My friends are calling me the queen of the video call…The set up of it comes as second nature to me, but the more people I see doing it wrong, the more it seems like there is a secret sauce I can share with you.
Like everyone else in the world right now, both work and social life is revolving around video calls. Through a mix of Zoom, WhatsApp and Houseparty I’ve been staying connected to everyone in my personal and professional life. One thing my friends have been commenting on a lot is how I look on video calls. Now I can assure you this is not because I am looking any better than them. I haven’t been dressed up, brushing my hair or putting on make-up. While I’m the same unwashed legging-clad mess as the rest, I have a couple of tricks up my sleeve, learned from years as an editor producing fashion and beauty shoots, selecting the best photos from hundreds of shots, and dabbling in the worlds of TV and film.
The secret to a good photo and a good piece of film, what separates out the professional-looking from the amateur, is understanding first lighting, and then camera angles and body positioning.
Find Your Light
It’s become second nature to me to understand lighting, to the point where I don’t even think about it. I automatically position myself to, as Tyra Banks would say on America’s Next Top Model, “Find your light”. Sitting directly under a ceiling light is a no-no though, as it casts unflattering shadows downwards on your face.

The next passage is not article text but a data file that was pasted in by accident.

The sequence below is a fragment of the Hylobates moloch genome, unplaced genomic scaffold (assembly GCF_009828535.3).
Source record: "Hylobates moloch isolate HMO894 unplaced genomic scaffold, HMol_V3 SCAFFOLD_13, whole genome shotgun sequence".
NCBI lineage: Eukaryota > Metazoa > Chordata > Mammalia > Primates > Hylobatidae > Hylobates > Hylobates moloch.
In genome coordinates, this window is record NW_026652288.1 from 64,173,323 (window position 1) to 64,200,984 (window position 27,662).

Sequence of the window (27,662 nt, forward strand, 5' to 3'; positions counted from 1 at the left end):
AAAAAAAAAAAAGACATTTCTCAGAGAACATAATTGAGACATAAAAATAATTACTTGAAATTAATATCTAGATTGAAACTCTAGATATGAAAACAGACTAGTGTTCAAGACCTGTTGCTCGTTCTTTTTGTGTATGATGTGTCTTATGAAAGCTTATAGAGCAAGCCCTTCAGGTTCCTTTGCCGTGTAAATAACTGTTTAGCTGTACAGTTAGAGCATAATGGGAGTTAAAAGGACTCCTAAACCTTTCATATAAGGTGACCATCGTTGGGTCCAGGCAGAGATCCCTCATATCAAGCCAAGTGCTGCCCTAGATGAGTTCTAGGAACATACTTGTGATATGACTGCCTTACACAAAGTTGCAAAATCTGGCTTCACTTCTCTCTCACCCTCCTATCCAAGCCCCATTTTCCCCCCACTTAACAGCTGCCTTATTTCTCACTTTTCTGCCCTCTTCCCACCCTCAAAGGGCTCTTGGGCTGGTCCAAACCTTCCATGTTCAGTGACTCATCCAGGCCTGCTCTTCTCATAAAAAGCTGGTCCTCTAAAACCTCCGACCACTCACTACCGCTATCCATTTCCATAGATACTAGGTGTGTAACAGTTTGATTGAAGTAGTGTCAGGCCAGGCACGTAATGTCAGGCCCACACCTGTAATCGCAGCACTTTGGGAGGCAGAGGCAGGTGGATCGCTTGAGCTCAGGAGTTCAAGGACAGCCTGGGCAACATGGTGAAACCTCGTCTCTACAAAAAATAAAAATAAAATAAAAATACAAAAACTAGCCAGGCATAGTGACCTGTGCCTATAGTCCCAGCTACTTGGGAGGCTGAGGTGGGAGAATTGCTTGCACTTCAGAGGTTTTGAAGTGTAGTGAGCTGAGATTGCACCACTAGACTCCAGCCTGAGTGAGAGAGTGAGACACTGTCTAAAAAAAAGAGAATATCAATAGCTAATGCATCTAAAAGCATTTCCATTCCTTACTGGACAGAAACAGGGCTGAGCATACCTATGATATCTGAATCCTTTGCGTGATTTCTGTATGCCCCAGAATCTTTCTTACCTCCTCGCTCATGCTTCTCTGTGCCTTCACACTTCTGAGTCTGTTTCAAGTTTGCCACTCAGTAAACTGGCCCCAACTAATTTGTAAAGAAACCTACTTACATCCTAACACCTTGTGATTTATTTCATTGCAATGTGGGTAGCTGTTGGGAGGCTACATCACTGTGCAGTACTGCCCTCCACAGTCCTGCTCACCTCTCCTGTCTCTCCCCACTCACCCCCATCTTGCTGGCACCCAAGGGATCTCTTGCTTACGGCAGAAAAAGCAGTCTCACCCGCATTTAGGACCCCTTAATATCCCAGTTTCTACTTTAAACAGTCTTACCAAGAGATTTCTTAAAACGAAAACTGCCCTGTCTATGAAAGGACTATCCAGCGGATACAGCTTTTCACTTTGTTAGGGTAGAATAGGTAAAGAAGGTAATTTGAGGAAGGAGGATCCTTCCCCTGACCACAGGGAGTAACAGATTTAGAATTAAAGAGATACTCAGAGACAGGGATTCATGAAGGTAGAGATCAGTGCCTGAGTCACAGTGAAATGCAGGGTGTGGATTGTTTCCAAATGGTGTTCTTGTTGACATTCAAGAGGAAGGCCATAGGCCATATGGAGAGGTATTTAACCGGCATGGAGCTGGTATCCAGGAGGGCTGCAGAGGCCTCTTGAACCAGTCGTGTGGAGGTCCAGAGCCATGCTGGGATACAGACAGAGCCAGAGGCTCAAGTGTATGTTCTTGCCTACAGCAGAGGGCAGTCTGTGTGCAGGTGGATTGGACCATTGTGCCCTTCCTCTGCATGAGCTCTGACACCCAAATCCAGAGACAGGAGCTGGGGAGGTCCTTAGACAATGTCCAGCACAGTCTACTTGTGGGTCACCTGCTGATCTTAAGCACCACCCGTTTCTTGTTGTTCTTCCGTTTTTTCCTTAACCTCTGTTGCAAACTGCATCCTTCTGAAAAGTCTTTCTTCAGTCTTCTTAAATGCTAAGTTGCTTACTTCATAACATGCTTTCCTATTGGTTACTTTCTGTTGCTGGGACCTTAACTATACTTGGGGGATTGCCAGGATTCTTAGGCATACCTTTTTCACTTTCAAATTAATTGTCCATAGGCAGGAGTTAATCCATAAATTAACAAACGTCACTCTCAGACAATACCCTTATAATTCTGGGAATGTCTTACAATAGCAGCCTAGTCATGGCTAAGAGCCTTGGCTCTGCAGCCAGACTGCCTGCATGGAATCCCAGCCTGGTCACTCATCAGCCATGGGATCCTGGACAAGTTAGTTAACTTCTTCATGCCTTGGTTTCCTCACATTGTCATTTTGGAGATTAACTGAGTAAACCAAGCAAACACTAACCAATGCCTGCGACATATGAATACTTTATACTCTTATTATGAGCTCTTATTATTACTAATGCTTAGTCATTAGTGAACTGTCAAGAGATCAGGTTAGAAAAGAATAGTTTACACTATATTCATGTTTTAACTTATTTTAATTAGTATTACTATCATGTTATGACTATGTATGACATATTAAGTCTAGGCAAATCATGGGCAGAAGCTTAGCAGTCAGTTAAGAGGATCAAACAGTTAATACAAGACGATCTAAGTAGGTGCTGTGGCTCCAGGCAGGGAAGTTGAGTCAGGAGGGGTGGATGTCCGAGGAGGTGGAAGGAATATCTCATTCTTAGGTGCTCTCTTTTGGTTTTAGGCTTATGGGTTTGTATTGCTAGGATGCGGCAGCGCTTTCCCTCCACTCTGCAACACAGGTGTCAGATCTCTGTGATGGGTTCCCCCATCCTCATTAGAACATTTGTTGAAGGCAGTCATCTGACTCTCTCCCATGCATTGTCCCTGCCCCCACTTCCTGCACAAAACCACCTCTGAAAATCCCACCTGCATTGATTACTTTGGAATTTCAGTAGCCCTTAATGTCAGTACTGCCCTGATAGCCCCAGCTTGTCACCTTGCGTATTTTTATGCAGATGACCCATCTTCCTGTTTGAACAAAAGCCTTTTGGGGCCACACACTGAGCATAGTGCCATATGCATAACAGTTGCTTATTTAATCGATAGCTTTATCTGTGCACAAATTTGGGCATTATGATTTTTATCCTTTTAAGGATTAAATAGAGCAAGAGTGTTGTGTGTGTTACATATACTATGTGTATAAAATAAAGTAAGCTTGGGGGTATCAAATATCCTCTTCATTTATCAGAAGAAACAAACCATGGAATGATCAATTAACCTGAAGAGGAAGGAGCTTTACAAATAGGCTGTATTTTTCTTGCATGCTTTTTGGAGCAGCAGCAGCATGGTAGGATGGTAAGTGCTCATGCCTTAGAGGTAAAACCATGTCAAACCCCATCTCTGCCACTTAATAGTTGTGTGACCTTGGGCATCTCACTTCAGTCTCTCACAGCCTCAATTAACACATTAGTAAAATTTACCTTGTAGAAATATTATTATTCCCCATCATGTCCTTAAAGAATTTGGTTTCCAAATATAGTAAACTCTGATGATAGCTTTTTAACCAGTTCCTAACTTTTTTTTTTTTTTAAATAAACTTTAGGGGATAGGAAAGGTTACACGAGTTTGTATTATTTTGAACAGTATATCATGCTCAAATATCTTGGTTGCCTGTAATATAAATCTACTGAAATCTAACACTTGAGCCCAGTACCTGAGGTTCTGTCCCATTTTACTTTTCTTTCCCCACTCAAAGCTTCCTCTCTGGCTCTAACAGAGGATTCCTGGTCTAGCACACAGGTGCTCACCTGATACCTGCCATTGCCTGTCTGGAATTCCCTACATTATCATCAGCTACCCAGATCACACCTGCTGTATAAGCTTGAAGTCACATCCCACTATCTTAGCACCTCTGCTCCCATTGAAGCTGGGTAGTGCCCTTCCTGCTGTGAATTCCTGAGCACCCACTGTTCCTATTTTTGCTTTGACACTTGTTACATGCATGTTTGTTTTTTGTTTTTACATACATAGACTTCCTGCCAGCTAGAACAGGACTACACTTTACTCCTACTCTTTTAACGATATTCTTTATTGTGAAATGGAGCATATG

If I’m on Houseparty app, using my phone, I tend to sit facing a light, so that my friends can see my face from the light hitting it.
If I’m using my laptop, especially in daytime, I tend to angle myself so I’m looking out the big front window of my house. If I had my back to the window, the light coming in would cause too much glare on my screen.
In both these situations, the light is hitting my face. You might think too much light on your face will show up too much and you’d be better off in semi-darkness! Well you’d be wrong. As any beauty YouTuber will tell you, good light bleaches out imperfections. In fact, a lot of professional content creators use what is called a ‘ring flash’ or ‘ring light’ which, as the name suggests is a circle of light, which they then film with the camera of phone in the centre of the circle, creating a perfectly even light on their face. These have long been used by professional photographers on beauty shoots for a perfect finish look on the model’s skin.
While I won’t be going quite that far, a lamp or window shedding light directly on your face is going to make you look a lot better, and clearer on your video calls.
Another tip is to wear a vibrant colour top. Red comes out very clearly on a conference call and makes you stand out.
Know Your Angles
If I’m using my phone, I don’t hold my phone below my chin and look down into it. I hold my phone up high, so it’s aimed down at my face, which, by the way is the most flattering angle to take a selfie from.
If you have any kind of tripod or mount you can put your phone onto, or something to prop it up on, all the better, as you can sit back and relax.
If you’re using your laptop build a pile of coffee table books under it if you don’t have a stand for it. Try and get it approaching your eye level. If you’ve been working from home, you should be doing this anyway, and using an external keyboard so you can sit up straight and stop hunching over a small laptop. Your back and shoulders will thank you for this.
One last little trick, if you’re using Zoom for conference calls, is to go to the video settings on the bottom left hand corner of your screen, and check ‘Touch up appearance” for a little skin-perfecting help.
And as Tyra always says…Don’t forget to smize!